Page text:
To recover if you don’t have the music playing in your head like that is tough – you’ve got an awkward analytical exercise to perform rapidly in the moment to try to reconnect the notes on the page with the number of beats that have passed and what you should play next.

But if the music has continued in your head all you need to do is slip back into sync with what you’re imagining yourself playing.

That’s another way of saying that if you have a kind of “inner musician” playing the perfect performance in your head then it’s easy to just join in with them again. Without that it’s much harder to slip back into playing the right notes at the right times.

The second practical tip is a looser and more powerful form of the same thing, and that’s to learn some basic improvisation skills.

If you’re comfortable improvising a bit in a given key then at any time in a performance if the right notes escape you, you know you can fill in with something that will sound fairly sensible and natural to the listener. This is a particularly handy one if you’re performing from memory – if you forget what the “right notes” are, you can fill in with some “good enough” notes until you re-find your place.

So that’s the performance context. There’s plenty more that could be said, and especially about practice techniques that can reduce the chances of making mistakes during a performance in the first place. And my top recommendation on that front would be to check out Gerald Klickstein’s book “The Musician’s Way”, or our past podcast interview with him which we’ll link in the shownotes.

The second context I wanted to talk about is the big picture of your musical life.

Back when we launched Musical U we knew we wanted to put a heavy emphasis on community and personal support – because I’d seen over the years that having good training material was only one part of what determined a musician’s success with musicality training.

In turns out, there are all these challenges around goal-setting, planning, follow-through, and motivation – all the bigger-picture things that actually have a huge influence on whether you succeed or not.

So why do I mention that here? Because a lot of it boils down to how you recover from mistakes. In your musical life overall.

It can feel like a lonely journey learning music, especially if you’re taking it up as an adult or your learning online. Even with a teacher or a few musician friends or a group you perform with – there’s a ton of stuff going on in our heads – planning, analysing, trying to optimise, hope, regret, frustration, doubt, uncertainty… It can be a real mess in there!

And so it’s incredibly important to learn to roll with the punches. And I wanted to help you draw the analogies from the four tips I shared in a performance context to this bigger picture context.

Firstly: The biggest lesson to take on board is – Just keep going! As long as you love music you should keep learning music. Yes, there will be setbacks, yes, you will do things you then view as mistakes. Maybe you chose the wrong instrument, or the wrong teacher, or you start learning a piece and it’s way too hard, or you go down a rabbit-hole trying to master a certain technique before deciding that it really wasn’t that important…

There’s all kinds of things that can cause a moment of “Oh, maybe I should just give up!”

But you must. Just. Keep. Going.

And so what of the four other tips?
Firstly, remember that a mistake is a blip on the overall journey. It’s only a “show-stopper” if you allow it to be. Step back and see it in the overall context of your whole musical life and I guarantee it won’t seem like such a big deal.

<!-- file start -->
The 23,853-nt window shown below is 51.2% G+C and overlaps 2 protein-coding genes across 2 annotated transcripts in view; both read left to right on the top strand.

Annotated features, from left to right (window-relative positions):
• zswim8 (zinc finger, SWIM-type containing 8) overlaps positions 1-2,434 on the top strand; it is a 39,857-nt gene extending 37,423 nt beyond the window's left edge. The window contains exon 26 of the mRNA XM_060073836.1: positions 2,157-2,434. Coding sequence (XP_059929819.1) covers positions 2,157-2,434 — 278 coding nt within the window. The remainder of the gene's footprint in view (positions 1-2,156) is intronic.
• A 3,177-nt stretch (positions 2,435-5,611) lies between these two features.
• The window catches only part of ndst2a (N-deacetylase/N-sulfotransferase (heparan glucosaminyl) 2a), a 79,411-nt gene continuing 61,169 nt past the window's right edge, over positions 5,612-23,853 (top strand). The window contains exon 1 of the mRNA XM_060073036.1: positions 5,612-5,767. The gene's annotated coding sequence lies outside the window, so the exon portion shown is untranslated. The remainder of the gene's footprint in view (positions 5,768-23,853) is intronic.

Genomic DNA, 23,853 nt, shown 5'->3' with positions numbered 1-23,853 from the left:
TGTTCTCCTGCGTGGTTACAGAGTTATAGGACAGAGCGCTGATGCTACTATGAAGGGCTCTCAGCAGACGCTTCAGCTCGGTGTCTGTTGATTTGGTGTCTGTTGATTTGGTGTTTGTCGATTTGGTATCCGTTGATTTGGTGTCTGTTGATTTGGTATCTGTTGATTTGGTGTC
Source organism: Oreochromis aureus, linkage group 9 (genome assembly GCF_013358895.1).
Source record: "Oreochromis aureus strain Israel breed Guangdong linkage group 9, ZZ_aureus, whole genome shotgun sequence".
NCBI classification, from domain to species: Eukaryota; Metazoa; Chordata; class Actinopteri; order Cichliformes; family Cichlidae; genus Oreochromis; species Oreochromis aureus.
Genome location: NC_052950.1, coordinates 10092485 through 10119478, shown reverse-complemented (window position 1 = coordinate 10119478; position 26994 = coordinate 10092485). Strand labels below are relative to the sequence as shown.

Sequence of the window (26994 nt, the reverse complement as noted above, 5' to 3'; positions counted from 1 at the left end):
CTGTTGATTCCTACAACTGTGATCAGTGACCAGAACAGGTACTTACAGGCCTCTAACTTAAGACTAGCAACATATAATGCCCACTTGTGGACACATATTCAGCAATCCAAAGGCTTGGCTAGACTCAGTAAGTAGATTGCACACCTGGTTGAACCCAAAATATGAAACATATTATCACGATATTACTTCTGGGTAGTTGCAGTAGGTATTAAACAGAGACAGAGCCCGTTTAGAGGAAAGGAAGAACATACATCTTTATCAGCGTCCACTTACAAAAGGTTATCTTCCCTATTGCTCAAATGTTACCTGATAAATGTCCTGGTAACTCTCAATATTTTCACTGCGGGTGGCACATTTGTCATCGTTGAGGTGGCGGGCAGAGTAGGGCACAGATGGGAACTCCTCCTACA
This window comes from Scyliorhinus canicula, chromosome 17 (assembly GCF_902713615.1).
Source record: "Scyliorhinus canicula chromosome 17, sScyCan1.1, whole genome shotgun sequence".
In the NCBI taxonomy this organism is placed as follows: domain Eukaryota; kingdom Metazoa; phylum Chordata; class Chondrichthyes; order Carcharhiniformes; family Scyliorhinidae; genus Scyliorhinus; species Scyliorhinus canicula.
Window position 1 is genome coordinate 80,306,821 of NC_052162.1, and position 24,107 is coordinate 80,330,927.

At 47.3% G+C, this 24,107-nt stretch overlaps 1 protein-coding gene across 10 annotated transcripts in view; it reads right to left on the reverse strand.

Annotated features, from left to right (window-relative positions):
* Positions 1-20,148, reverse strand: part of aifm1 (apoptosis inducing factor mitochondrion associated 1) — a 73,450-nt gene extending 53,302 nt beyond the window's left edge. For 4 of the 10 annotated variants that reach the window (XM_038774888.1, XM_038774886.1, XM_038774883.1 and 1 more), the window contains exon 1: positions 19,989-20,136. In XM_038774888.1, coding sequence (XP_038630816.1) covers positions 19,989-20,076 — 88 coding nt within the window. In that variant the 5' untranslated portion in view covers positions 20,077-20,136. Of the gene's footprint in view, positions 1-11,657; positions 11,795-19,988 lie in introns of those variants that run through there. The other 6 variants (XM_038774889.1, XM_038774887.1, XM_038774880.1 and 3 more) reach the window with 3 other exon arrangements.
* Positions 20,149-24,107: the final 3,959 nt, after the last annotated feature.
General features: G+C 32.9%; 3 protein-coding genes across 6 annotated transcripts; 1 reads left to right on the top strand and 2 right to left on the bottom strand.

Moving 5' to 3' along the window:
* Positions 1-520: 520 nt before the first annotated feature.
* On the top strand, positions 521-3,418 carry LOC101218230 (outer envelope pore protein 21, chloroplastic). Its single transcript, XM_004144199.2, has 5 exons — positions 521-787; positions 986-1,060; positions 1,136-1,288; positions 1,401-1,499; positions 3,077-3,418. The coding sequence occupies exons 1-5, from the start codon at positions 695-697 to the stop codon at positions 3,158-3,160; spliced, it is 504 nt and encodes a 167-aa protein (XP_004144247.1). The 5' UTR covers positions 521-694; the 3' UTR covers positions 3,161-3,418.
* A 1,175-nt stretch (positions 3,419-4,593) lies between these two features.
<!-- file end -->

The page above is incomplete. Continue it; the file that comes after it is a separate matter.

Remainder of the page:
Secondly, remember that you are not a robot. If learning music was simply a series of facts to memorise or drills to master we’d be quickly bored. Fortunately music is much more varied and strange and wonderful than that – and the upshot is that our journey through learning music is never going to be a nice, clear, straight line. That’s part of the nature of it.

What about the two practical tips?

Well, if you think about having the idealised version clear in your head, that can be applied to planning. I love the Eisenhower quote that “Plans are worthless, but planning is everything”.

Things are never going to go perfectly to plan in your musical life, but there is enormous benefit in having a clear plan intended in your head.

That lets you resume the intended course after a mistake throws you off and gives you a kind of safe zone where you can see “okay, it’s not the end of the world, I’ve just deviated from the plan a little bit – let’s get back on track.”

And the second tip, to improvise your way back in, is a powerful one here too. The analogy is that you do need to learn and practice this a little bit.

Depending on your personality it might not come naturally to make things up as you go along.

But we can all take that attitude of “Okay, I’ve gone off my intended course… I know that I can do some things in this area for a while and maybe that will help me find my way back on track.”. You learn to find creative ways to keep your musical life going and keep it moving forwards to hopefully reconcile with that intended ideal in your head.

It’s often said among musicians that what you learn in music applies in life – and that becoming a better musician tends to make you a better person too.

And I think this is a clear example of that. Learning to recover gracefully from mistakes during a performance can teach us a lot about how to recover from mistakes in our musical life – and life in general.

So those are my four tips for handling mistakes with grace:

  • Remember that mistakes are small in the overall scheme of things.
  • Start to view mistakes as natural.
  • Have a clear plan of the ideal in your mind.
  • And learn to improvise your way back to that ideal plan.

Would you like a handy cheat sheet with all these tips and a few extra powerful ones? We’ve made one for you and you can get it for free. It’s the perfect thing to glance at before a performance or keep in view during your music practice. Just click the link with this episode or visit the shownotes at MusicalityNow.com.